Ophioglossum pendulum (PROSEA)

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Plant Resources of South-East Asia
Introduction
List of species


Ophioglossum pendulum L.


Protologue: Sp. pl. ed. 2: 1518 (1763).
Family: Ophioglossaceae
Chromosome number: n= 120-660 (2n= unknown;Ophioglossum:x= 30, level of ploidy is unknown)

Synonyms

Ophioderma pendula (L.) Presl (1845), Ophioglossum moultonii Copel. (1912), O. falcatum Fowler (1940).

Vernacular names

  • Adder's-tongue fern, hanging adder's-tongue fern, ribbon fern (En)
  • Indonesia: simbar gadang (Javanese), kumpai lubang (Sundanese), daun rambut (Malay, Moluccas); Thailand: teen mue nok khao.

Origin and geographic distribution

O. pendulum is widespread in the Old World tropics, from Madagascar and the Seychelles eastwards throughout tropical Asia, including South-East Asia, tropical Australia to Polynesia and Hawaii. It is quite rare in the Philippines. It has become naturalized in Florida (United States).

Uses

Young leaves of O. pendulum are eaten as a vegetable. In the Moluccas (Indonesia), leaves shredded and mixed with coconut oil are used as an ointment to treat hair. In Mindanao (the Philippines) an infusion of the leaves is used as a cough remedy and the spores are administered to newborn babies to rid them of meconium. O. pendulum is also grown as an ornamental.

Production and international trade

O. pendulum is collected from the wild. No international trade exists and it is not in commercial cultivation.

Properties

The ribbon-like, fleshy leaves of O. pendulum are tough and stringy when broken and they taste sweet.

Description

An epiphytic fern with ribbon-like, pendulous leaves and the sporangia in a stalked, spike-like sporophyte. Rhizome small, 1-3 cm long, creeping, fleshy, without scales, bearing many fleshy roots and a few leaves. Leaves 1-6 clustered, pendulous, linear, often one or more times furcate, 0.3-1.5(-4) m × 1-7(-9) cm, base narrowed gradually to a fleshy terete petiole of indefinite length, margin entire and slightly bent backwards, apex obtuse, limp, fleshy or coriaceous; veins forming a series of long narrow areoles, formed by slender oblique cross-veins connecting a series of more or less straight longitudinal veins, the longitudinal veins near the middle of the leaf blade thicker than those near the margin, no midrib beyond the attachment of the spike. Strobilus spike-like on a stalk 0.5-10 cm long, attached near the base of the leaf blade, cylindrical, 2-45 cm × 5 mm, simple, bearing two rows of sporangia which are almost completely fused; sporangia opening by a transverse slit, releasing numerous creamy white spores. Spores globose, trilete, about 50 μm in diameter, finely irregularly rugose.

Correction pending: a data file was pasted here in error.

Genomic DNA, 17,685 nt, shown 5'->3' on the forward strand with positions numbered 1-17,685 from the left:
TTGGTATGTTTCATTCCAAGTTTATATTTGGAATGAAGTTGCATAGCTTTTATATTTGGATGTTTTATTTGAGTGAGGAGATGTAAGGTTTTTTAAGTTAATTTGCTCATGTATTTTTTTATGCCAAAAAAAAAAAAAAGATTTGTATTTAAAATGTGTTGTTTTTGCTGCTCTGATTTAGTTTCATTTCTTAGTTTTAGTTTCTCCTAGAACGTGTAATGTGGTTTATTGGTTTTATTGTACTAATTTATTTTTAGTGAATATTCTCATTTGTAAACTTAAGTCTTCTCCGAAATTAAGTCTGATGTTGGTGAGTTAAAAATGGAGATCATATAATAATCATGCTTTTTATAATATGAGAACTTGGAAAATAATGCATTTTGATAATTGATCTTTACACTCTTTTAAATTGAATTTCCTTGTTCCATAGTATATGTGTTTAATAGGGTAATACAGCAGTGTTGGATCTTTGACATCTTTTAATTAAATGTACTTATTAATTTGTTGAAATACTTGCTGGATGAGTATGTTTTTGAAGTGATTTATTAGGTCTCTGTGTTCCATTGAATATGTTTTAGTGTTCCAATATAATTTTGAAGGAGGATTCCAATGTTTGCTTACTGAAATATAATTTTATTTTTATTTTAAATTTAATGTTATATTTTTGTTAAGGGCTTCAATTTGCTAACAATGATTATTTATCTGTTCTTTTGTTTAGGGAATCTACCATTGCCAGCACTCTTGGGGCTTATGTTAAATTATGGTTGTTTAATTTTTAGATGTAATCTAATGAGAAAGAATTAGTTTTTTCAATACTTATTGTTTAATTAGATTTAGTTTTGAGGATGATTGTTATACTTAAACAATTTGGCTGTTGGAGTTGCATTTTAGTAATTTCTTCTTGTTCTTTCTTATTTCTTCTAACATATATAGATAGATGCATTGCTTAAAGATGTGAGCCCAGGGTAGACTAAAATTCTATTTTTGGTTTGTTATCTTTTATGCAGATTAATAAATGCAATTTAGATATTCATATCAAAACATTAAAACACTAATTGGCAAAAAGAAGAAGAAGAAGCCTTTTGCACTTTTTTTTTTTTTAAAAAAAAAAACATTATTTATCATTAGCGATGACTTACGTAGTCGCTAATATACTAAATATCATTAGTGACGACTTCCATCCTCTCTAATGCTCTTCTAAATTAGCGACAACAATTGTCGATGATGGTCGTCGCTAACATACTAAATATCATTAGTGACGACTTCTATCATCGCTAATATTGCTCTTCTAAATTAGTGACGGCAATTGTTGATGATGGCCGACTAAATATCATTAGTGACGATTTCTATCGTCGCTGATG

Growth and development

The tuberous non-green prothalli of O. pendulum are subterranean saprophytes and dependent on a mycorrhizal fungus. The apices are white, the lower parts greyish, yellowish, or brownish. The prothalli are long-lived perennials of indeterminate growth and each may give rise to one or several sporophytes. The completion of the life cycle may take several years. Experiments with the related fern genus Botrychium Sw. suggest that the gametophytes can develop a sporophyte when grown in an axenic (sterile) culture-medium with additional sugar.

Other botanical information

The Ophioglossaceae is the most isolated family of the ferns and some authors consider it more closely related to a lineage of progymnosperms or cycadophytes than to typical modern ferns. Evidence from fossils to back up speculations, however, is lacking. The sporophore is unique and not found in other fern families. O. pendulum belongs to subgenus Ophioderma (Blume) Clausen of the genus Ophioglossum L. which is considered by some to be a separate genus, differing from Ophioglossum by the stalk of the spike clearly adnate to the leaf, no clear separation between stalk of spike and spike and a fertile spike apex. If Ophioderma is considered a separate genus the correct name for the species is Ophioderma pendula (L.) Presl. O. pendulum is a rather variable species, and based on differences in leaf form and habit (e.g. leaves more falcate, pendulous or not, venation visible or not, dwarf habit), several forms, varieties or species have been distinguished. However, because many intermediates exist these distinctions are without practical value and fall within the wide variability, not deserving separate naming.